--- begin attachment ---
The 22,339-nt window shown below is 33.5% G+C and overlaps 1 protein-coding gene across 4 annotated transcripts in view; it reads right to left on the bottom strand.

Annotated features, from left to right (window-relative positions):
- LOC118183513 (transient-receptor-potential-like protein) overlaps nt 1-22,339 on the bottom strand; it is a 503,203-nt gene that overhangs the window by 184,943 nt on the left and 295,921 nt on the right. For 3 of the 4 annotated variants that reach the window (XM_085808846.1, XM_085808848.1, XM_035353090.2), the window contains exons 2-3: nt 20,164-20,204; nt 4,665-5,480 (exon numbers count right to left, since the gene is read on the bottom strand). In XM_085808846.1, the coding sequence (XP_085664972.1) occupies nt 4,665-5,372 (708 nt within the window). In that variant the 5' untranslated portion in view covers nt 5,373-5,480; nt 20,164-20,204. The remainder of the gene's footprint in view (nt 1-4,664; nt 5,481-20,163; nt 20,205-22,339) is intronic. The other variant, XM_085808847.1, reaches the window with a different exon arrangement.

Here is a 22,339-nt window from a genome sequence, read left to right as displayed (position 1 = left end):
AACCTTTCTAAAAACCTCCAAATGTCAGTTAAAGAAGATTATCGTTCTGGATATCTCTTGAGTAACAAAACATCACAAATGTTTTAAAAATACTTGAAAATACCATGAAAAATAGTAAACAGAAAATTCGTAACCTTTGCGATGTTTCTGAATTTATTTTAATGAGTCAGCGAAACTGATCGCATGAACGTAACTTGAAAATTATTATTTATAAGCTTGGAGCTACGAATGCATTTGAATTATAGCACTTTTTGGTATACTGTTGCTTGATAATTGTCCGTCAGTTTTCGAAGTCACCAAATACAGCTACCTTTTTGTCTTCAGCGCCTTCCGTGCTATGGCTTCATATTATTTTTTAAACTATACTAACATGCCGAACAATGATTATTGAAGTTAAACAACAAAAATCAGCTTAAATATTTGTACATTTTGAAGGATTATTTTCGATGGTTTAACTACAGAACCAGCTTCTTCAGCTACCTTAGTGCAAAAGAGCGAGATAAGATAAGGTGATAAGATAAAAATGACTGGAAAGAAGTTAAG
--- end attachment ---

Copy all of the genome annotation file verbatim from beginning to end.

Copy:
The 22,339-nt window shown below is 33.5% G+C and overlaps 1 protein-coding gene across 4 annotated transcripts in view; it reads right to left on the bottom strand.

Annotated features, from left to right (window-relative positions):
- LOC118183513 (transient-receptor-potential-like protein) overlaps nt 1-22,339 on the bottom strand; it is a 503,203-nt gene that overhangs the window by 184,943 nt on the left and 295,921 nt on the right. For 3 of the 4 annotated variants that reach the window (XM_085808846.1, XM_085808848.1, XM_035353090.2), the window contains exons 2-3: nt 20,164-20,204; nt 4,665-5,480 (exon numbers count right to left, since the gene is read on the bottom strand). In XM_085808846.1, the coding sequence (XP_085664972.1) occupies nt 4,665-5,372 (708 nt within the window). In that variant the 5' untranslated portion in view covers nt 5,373-5,480; nt 20,164-20,204. The remainder of the gene's footprint in view (nt 1-4,664; nt 5,481-20,163; nt 20,205-22,339) is intronic. The other variant, XM_085808847.1, reaches the window with a different exon arrangement.

Here is a 22,339-nt window from a genome sequence, read left to right as displayed (position 1 = left end):
AACCTTTCTAAAAACCTCCAAATGTCAGTTAAAGAAGATTATCGTTCTGGATATCTCTTGAGTAACAAAACATCACAAATGTTTTAAAAATACTTGAAAATACCATGAAAAATAGTAAACAGAAAATTCGTAACCTTTGCGATGTTTCTGAATTTATTTTAATGAGTCAGCGAAACTGATCGCATGAACGTAACTTGAAAATTATTATTTATAAGCTTGGAGCTACGAATGCATTTGAATTATAGCACTTTTTGGTATACTGTTGCTTGATAATTGTCCGTCAGTTTTCGAAGTCACCAAATACAGCTACCTTTTTGTCTTCAGCGCCTTCCGTGCTATGGCTTCATATTATTTTTTAAACTATACTAACATGCCGAACAATGATTATTGAAGTTAAACAACAAAAATCAGCTTAAATATTTGTACATTTTGAAGGATTATTTTCGATGGTTTAACTACAGAACCAGCTTCTTCAGCTACCTTAGTGCAAAAGAGCGAGATAAGATAAGGTGATAAGATAAAAATGACTGGAAAGAAGTTAAG